Get Smart About Card Fraud Online was developed by an APCA working group of financial institution, card scheme and law enforcement representatives. The publicly available web-based program contains tips, information, advice and video case studies in a format that is easily accessible for time-poor business owners.

APCA is currently working with financial institutions, retail associations and forums and government departments to get word out about the program. A number of organisations are already actively supporting the program by providing links to it from their website, facebook and twitter pages.

You can help spread the word. If you have an acquaintance, friend or family member who takes payments online, tell them about Get Smart About Card Fraud Online.

The Get Smart program can be accessed at

Click here for Media Release.

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Enhancing the direct entry system

Direct entryAPCA has adopted an industry policy on the evolution of settlement for low value payments in Australia. Originally identified in APCA's Low Value Payments Roadmap, the new model envisages five same-day settlements in the direct entry system. This reform will enhance a critical element of the Australian payments system. Moving value during the day will mitigate counterparty and operational risks as well as create a platform for innovation.

View the video by Chris Hamilton for a simple explanation of the direct entry system and what the changes mean for consumers.


Cheque “values” join cheque “volumes” in their decline

Decline of chequesThe latest APCA statistics on cheques usage highlighted a strong decline in daily cheque values. Between May 2011 and May 2012 daily cheque values fell by 20% from $6.0 billion to $4.7 billion.

Over the same period, cheque volumes continued their steady decline, dropping by 9% from 1.1 million to 1 million cheques a day.

As noted by APCA in The Decline of Cheques: Building a Bridge to the Digital Economy released in May 2012, cheque volumes have been steadily declining in Australia over many years. Between 2003 and 2011, the daily volume of cheques dropped by 52% from 2.3 million to 1.1 million. However, overall cheque values in Australia remained reasonably steady. Between 2003 and 2007 the daily value of cheques hovered between $7.2 billion and $7.0 billion then gradually declining to $6.0 billion by 2011.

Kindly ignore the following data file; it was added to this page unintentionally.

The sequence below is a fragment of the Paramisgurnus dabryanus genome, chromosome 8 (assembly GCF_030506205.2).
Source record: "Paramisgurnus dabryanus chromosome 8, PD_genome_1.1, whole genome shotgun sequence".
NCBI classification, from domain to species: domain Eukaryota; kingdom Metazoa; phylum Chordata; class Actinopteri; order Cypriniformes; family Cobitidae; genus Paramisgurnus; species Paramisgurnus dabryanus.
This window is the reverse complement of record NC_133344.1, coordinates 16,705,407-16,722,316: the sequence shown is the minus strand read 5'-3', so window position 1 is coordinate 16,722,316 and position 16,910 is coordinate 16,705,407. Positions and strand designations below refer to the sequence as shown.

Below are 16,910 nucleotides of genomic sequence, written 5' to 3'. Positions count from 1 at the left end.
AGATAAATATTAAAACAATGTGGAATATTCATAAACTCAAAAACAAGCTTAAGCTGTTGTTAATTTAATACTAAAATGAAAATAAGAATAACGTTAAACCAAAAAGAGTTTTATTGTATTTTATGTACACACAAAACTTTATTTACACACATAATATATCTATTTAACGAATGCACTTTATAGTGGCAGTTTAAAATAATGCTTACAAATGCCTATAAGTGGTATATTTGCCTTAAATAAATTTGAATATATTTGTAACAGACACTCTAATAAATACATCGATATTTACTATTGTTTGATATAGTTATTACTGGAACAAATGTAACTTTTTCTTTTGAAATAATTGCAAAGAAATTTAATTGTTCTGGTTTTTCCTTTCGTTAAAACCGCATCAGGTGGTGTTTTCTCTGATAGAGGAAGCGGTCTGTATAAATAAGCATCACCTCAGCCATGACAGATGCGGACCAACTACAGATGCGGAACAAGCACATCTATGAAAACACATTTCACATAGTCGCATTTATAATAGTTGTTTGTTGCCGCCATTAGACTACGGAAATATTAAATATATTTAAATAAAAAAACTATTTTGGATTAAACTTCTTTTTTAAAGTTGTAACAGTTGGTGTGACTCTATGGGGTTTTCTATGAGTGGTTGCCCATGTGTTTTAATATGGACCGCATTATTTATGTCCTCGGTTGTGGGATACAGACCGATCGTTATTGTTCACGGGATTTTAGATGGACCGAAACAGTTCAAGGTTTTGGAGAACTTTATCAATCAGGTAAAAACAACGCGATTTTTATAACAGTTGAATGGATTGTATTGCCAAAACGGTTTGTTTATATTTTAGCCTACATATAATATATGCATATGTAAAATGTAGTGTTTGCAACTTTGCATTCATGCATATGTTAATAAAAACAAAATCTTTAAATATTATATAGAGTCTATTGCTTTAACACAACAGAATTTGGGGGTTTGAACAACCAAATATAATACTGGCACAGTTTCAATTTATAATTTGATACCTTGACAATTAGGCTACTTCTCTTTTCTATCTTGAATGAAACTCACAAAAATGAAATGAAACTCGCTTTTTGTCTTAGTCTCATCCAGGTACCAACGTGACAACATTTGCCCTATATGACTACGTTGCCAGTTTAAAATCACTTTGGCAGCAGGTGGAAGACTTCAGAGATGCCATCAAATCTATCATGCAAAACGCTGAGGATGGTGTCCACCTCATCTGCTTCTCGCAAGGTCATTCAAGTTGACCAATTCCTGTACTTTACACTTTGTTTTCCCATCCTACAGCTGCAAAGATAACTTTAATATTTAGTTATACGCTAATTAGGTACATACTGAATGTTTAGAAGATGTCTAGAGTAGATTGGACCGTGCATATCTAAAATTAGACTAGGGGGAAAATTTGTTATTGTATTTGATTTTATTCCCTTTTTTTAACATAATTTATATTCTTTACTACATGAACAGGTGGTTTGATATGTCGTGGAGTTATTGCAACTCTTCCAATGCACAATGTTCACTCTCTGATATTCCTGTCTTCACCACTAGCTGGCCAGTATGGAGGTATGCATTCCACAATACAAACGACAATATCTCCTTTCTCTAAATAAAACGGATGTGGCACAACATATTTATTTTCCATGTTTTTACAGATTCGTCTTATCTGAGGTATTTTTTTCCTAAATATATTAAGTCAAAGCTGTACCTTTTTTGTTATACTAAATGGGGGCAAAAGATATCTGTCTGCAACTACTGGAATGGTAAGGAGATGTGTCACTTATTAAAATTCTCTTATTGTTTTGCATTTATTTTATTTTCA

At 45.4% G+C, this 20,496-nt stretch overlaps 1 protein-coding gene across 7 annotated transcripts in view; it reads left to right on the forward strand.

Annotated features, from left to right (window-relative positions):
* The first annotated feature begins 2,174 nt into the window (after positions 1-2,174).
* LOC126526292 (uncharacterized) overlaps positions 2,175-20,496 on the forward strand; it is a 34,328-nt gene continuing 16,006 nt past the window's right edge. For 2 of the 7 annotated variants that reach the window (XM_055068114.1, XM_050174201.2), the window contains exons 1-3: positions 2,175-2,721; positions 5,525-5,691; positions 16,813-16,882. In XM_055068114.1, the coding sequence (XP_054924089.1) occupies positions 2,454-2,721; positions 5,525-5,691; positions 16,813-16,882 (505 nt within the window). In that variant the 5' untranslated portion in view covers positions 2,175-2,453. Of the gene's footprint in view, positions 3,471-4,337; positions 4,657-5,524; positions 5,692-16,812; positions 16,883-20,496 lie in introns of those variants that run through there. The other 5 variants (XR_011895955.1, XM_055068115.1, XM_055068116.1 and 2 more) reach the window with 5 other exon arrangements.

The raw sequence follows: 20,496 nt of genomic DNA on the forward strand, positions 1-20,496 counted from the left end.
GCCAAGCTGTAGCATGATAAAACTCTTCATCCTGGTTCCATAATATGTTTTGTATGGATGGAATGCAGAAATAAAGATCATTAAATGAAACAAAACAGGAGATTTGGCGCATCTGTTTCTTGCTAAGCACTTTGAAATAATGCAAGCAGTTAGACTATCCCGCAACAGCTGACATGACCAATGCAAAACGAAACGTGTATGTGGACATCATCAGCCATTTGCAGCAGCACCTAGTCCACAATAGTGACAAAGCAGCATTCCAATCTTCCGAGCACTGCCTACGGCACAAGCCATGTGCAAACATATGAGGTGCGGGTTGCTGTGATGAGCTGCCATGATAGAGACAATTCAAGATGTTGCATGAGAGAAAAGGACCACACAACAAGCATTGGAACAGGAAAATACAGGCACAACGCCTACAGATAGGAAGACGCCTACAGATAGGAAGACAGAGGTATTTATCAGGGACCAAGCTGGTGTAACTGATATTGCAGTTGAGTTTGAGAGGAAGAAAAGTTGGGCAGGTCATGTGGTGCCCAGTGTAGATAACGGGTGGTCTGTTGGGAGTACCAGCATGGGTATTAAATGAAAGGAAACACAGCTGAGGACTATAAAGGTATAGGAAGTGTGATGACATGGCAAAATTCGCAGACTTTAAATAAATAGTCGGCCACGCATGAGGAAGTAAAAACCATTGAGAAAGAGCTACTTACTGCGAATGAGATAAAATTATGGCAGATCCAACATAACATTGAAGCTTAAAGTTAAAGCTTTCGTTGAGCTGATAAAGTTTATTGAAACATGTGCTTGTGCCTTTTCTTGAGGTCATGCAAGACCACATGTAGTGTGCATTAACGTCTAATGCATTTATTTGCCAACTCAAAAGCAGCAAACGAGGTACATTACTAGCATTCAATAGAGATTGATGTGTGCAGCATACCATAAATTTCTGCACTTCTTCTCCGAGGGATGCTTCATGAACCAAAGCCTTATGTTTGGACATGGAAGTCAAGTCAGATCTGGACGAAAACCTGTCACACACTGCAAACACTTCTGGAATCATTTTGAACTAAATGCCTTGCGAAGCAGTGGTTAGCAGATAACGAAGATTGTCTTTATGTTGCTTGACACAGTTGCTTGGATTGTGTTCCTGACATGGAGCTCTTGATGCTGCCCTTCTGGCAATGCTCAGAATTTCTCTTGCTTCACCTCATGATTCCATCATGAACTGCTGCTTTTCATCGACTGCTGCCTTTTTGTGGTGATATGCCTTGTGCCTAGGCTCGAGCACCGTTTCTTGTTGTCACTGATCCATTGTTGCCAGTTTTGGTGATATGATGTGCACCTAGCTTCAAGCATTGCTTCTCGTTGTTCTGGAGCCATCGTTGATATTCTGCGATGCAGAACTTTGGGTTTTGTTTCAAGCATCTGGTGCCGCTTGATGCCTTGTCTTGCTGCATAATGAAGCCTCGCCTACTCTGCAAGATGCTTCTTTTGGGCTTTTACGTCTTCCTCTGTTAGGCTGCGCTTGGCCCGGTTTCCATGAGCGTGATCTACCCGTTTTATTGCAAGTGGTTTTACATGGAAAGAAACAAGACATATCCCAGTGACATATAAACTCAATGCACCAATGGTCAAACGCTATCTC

This year’s 20% drop in daily cheque values, when viewed alongside the steady drops in volume in recent years, suggests significant underlying changes in cheque usage. This will be examined in closer detail when APCA releases its first Cheques / Digital Economy Milestones Report in early 2013.

Click here to view cheques statistics.

Click here to read the Digital Economy report

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New research on why US small businesses still use cheques

ChequeCheques remain a heavily used payment instrument in the USA. The US National Association of Automated Clearing Houses (NACHA) has released new research on the use of cheques by small business.

Co-sponsored by FIS, the Research Brief, entitled “Still Paying with Paper: Small Business Continue to Write and Receive Cheques” was released on 18 October 2012 and found that nearly half of all cheques written in the US (exclusive of government cheques) were written by small businesses. This amounts to 2.7 billion cheques per year of which 24% are B2B payments, 12% are small businesses paying their staff and 10% are consumer to small business payments.

Two-thirds of US small businesses do not offer direct deposit of salaries and wages into employee’s bank accounts. The reasons given by US small businesses for this include perceptions about cost, employee preference and not being approached to offer the service.

Click here to view the full research.

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UK Payments Council releases research on older payments users

International paymentsThe UK Payments Council has released new research on consumers aged over 80 and people with cognitive, sensory and physical disabilities.

Undertaken by Toynbee Hall and Policis and funded by the Payments Council, this research found significant diversity within these groups. In particular the research found some older and disabled users were able to use technology such as internet banking and smartphones to enable payments, but generally this was done with the assistance of supportive family members. However those living alone, the poor and digitally excluded had a more difficult time, experiencing limited access to goods and services as a result of the everyday payment barriers they face.

The research found that older and disabled users, their families and carers often adopted coping strategies and workarounds such as sharing cards, PINs, or passwords for online financial services. While a practical response, these strategies carried risks of financial abuse and fraud, as well as compromising consumer protections premised on safeguarding of cards PINs and passwords.